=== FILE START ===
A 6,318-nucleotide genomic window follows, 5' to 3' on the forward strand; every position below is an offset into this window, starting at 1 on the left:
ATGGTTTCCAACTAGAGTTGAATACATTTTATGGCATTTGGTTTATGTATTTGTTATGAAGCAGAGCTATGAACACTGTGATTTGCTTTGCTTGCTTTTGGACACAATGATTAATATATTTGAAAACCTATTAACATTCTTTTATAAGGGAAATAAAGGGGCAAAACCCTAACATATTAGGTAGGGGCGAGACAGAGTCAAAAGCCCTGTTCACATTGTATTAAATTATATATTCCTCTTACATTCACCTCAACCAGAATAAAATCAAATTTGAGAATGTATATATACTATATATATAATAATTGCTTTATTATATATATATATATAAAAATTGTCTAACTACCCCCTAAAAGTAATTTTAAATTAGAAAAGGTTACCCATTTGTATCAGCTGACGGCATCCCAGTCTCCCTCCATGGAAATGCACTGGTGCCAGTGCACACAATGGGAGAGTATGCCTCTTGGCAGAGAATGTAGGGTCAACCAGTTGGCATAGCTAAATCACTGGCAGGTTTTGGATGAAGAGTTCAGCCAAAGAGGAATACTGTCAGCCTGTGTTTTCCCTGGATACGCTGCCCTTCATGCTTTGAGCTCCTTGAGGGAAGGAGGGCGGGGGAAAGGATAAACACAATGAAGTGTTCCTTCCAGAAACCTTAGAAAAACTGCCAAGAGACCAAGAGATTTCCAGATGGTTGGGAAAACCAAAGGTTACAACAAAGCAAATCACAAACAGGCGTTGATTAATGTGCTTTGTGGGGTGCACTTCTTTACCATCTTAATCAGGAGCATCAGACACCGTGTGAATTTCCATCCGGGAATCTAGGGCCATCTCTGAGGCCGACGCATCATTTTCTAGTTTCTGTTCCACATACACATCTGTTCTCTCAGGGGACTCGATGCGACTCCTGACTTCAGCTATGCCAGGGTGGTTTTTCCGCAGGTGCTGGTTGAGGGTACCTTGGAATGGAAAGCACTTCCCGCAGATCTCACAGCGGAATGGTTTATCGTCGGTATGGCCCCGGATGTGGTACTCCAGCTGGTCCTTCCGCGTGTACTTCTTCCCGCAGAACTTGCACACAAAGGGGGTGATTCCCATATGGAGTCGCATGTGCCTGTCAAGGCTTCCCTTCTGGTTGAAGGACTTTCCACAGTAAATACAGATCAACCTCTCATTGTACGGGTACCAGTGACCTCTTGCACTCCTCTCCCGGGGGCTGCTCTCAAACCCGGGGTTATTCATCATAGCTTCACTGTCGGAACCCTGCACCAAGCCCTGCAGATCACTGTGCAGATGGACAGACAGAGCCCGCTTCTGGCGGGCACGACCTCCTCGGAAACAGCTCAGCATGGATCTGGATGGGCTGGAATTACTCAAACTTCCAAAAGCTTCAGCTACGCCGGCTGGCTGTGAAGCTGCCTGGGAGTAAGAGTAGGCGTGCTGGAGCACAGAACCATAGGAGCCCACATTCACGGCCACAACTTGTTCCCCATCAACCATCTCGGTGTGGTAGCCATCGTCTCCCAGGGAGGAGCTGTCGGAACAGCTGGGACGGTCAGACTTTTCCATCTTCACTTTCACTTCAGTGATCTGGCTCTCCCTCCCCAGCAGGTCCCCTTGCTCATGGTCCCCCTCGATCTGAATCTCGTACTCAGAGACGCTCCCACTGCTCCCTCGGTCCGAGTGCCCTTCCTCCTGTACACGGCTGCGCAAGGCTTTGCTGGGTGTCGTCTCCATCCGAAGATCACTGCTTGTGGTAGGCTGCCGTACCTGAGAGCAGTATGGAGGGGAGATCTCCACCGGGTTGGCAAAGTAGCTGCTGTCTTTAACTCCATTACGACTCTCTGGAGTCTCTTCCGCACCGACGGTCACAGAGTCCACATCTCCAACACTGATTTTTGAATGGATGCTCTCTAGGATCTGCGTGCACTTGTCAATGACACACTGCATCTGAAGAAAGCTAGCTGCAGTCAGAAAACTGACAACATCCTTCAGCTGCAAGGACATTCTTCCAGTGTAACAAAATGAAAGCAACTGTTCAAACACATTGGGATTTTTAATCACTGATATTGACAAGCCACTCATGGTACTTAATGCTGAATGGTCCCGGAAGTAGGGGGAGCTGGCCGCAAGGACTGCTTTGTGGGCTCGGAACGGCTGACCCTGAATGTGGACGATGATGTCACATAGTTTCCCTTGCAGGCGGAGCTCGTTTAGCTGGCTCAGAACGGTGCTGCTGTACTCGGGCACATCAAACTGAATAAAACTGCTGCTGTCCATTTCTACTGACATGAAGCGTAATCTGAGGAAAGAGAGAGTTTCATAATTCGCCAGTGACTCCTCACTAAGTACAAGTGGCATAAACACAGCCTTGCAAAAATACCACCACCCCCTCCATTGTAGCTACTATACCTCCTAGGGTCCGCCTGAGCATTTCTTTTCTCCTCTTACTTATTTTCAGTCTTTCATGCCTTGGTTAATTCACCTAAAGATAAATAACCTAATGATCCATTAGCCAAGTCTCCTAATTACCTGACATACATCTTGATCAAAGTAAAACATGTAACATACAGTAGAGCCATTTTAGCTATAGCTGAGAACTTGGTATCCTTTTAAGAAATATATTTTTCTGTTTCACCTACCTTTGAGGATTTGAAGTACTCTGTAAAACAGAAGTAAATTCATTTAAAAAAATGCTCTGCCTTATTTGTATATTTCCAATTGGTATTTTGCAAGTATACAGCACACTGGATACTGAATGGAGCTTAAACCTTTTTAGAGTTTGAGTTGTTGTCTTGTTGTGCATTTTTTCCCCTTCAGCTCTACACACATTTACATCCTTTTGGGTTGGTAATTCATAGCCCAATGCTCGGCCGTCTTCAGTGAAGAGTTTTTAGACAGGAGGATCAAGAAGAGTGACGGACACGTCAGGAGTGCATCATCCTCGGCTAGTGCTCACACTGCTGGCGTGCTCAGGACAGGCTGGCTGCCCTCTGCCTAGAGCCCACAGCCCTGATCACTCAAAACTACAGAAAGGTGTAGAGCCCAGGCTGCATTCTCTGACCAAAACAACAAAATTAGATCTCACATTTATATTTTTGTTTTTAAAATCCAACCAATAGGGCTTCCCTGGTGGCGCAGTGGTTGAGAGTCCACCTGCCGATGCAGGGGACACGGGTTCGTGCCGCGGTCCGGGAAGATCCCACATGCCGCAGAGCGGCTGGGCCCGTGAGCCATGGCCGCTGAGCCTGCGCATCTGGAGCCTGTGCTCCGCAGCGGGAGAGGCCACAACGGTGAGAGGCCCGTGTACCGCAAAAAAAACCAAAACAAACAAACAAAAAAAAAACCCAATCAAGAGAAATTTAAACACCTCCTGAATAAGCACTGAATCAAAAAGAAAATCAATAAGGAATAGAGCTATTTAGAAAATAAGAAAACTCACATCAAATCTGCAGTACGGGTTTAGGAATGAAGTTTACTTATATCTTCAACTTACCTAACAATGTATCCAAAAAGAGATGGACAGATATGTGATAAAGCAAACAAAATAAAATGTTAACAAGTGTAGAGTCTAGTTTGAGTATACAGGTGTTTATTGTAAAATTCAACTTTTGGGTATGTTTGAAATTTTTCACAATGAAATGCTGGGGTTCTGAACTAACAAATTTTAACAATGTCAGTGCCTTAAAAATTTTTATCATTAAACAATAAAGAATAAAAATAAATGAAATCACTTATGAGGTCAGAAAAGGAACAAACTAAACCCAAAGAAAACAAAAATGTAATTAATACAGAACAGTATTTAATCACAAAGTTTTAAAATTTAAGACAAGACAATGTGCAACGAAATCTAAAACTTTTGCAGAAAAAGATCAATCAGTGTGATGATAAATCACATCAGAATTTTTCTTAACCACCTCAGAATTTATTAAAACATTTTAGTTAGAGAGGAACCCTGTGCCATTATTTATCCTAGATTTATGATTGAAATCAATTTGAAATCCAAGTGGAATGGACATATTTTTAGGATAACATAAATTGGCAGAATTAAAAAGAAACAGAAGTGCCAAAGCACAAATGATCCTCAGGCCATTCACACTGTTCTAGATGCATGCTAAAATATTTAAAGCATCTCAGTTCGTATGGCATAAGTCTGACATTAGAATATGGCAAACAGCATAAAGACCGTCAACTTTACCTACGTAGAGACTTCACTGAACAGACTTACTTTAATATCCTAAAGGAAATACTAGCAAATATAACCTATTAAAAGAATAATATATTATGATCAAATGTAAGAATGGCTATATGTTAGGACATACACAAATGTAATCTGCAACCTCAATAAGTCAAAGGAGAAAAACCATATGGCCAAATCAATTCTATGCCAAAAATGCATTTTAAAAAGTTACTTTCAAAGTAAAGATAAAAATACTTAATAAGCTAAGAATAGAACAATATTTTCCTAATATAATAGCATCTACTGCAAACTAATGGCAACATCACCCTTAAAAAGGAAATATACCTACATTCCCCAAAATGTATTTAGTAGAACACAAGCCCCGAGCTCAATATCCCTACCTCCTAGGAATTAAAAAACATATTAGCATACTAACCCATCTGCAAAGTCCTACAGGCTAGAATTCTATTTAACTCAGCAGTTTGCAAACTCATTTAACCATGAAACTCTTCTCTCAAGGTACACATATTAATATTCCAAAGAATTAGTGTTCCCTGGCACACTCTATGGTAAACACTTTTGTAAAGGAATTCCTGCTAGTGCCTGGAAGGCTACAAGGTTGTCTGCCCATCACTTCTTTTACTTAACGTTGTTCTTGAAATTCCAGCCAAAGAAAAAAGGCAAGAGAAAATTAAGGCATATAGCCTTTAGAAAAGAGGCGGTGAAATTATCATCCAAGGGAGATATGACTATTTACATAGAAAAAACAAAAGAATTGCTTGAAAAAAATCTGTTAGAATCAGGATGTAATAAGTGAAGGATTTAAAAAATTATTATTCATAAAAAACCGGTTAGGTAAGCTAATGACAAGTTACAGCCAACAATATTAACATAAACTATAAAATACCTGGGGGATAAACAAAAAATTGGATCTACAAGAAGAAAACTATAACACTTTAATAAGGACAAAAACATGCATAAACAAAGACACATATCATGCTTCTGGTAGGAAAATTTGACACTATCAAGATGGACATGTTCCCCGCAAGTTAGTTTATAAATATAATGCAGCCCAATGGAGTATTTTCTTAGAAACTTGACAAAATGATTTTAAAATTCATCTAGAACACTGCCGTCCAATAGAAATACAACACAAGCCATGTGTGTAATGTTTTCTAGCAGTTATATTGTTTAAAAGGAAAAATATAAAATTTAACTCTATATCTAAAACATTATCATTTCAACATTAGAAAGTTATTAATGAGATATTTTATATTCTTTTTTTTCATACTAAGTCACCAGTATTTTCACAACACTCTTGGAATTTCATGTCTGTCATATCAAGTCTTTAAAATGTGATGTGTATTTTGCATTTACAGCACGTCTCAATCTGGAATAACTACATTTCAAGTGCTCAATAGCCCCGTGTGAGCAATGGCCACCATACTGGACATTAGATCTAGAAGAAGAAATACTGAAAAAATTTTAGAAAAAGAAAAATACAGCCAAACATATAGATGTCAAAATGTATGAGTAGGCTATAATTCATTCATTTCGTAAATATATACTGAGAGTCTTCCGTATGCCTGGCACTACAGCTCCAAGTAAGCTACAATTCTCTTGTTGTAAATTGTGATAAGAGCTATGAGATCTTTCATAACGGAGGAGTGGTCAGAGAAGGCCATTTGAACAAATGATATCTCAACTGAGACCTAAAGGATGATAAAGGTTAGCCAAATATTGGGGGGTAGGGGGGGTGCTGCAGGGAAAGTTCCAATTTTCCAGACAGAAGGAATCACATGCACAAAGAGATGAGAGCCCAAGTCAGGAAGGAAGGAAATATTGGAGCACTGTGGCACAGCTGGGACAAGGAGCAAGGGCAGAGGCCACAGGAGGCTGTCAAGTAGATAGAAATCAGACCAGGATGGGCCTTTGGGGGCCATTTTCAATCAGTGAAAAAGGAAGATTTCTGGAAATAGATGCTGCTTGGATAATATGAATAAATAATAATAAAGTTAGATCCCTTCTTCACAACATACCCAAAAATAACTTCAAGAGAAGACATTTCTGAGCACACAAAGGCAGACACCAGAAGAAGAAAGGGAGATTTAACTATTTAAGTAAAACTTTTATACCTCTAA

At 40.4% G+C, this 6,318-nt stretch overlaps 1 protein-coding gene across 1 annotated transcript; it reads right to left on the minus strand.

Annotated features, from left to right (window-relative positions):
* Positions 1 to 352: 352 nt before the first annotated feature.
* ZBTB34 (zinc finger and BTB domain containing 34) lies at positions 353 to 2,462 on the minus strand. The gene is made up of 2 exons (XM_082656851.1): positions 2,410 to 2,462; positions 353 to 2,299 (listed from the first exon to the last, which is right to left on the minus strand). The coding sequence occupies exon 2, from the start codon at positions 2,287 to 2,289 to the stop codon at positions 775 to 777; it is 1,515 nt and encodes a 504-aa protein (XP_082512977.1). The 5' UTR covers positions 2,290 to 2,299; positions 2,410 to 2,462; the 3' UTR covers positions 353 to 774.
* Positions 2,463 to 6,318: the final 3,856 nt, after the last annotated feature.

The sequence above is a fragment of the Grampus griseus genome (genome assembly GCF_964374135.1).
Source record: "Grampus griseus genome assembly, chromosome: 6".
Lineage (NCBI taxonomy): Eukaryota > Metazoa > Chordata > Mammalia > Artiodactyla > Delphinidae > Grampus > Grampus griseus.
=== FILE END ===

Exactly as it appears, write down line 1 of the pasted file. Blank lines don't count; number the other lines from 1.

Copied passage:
A 6,318-nucleotide genomic window follows, 5' to 3' on the forward strand; every position below is an offset into this window, starting at 1 on the left: